But there is a lot that we can—and should—do to parent our children in the ways of the Lord, and the God who gave us this mothering job in the first place has also given us wisdom in his Word for how to do it.
First of all, as I often remind my girls, we must parent in faith. We must parent with confidence in the steadfast love and faithfulness of the Lord, his power and desire to save (he saved us, after all!), the wisdom of His Word to guide us, and the ever-present help of the Holy Spirit.
You may already be doing this, but I would encourage you to keep talking to your daughter about how she feels. Tell her you have felt this way too. Encourage her that God often makes us aware of a lack of his presence so that we might seek his presence. God is at work! You can pray with her and ask that God would grant her salvation and assurance. Stories from you or your husband or grandparents, friends, etc. can be a real comfort so she does not feel strange or alone.
Then I would encourage you to help her develop a habit of reading the Bible and praying every day. There is an unhealthy skittishness parents often feel about making their children do what they don’t want to do. We worry: if we push the Bible on them, will we push them away? Maybe we had a bad experience growing up, or this just smells like legalism to us. Isn’t it better to pray, encourage, and wait for God to do his work?
I would counter that leading a child to God’s Word is doing God’s work. It is what he commands us to do (Deut. 6:4-9) and it is the means He most often uses to bring a child to Himself. I am no exception. In many ways, it is the habits of my childhood, set in place by my parents, that most profoundly shape my life to this day. Growing up, my parents required us to go to church three times a week. Sunday morning. Sunday evening. Wednesday night. No exceptions. These were not, as my husband always refers to Sundays “my favorite days of the week.” I was bored silly at church. I couldn’t wait to get back to school on Monday morning and be with my friends. But my parents didn’t consult my feelings on the matter. I was going to church whether I wanted to be there or not. And it was in one of these church services that God first opened my eyes to the gospel of Jesus Christ.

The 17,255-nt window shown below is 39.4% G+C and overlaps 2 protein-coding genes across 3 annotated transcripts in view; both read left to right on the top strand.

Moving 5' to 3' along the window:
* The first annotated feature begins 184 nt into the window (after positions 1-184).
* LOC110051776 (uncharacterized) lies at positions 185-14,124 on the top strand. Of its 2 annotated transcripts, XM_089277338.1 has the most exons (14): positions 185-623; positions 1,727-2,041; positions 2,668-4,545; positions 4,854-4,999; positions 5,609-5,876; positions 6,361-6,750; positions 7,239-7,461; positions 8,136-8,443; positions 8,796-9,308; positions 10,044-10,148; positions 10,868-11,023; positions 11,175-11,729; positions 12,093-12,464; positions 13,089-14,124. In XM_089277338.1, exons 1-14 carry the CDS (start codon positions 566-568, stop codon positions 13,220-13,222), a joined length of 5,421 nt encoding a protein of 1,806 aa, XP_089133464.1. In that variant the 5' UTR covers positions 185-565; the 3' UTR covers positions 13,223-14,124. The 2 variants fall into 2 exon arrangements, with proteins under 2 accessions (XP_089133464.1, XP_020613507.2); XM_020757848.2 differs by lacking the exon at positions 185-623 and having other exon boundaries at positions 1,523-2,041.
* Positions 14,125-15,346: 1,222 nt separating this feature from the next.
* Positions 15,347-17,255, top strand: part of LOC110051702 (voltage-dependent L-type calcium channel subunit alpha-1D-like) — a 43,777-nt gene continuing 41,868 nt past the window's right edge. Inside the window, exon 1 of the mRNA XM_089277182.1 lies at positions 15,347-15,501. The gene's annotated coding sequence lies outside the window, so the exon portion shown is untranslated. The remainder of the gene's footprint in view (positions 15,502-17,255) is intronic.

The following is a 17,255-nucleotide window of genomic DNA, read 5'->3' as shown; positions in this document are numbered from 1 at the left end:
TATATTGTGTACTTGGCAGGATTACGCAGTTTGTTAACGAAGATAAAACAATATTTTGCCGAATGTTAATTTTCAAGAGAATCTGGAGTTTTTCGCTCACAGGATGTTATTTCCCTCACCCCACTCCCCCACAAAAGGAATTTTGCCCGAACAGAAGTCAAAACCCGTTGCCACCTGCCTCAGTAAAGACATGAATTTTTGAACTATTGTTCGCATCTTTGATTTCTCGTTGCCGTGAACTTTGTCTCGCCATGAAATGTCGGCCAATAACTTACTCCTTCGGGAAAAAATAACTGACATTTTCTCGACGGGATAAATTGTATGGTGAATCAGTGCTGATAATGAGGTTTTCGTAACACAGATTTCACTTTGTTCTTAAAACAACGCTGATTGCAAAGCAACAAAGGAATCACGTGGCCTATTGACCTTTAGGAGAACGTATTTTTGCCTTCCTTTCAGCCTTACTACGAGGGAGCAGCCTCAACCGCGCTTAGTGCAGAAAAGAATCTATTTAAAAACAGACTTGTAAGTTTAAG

One other example comes to mind. As a young girl I had to memorize 200 Bible verses to get into a summer camp I really wanted to attend. I didn’t care about the verses, but I cared about camp and so I completed the assignment. My motives may have been totally wrong, but these Scriptures embedded in my mind and heart have encouraged and comforted me throughout my Christian life.
All that to say, I would encourage you to help your daughter develop a habit of having quiet times. Even if she doesn’t want to. Even if she’s bored silly. By placing God’s Word in front of her every day, you are laying the kindling under which our gracious God may light the spark of his presence. Tell her you are doing this because you love her. We make our children brush their teeth and eat their peas, not because they like it, but because we know it is best for them. How much more the reading of God’s Word?
And do whatever you can to make it easy and exciting. Buy her a new journal where she can write down her questions and thoughts; use a solid Bible study book or program (several of my grandkids use these Bible reading notes from the Good Book Company and the ESV Seek and Find Bible is a great option for children); have a time each day at breakfast or dinner where the kids can ask Mom and Dad questions from their daily Bible reading (stump the parent!); give them a challenge to memorize or read for a reward.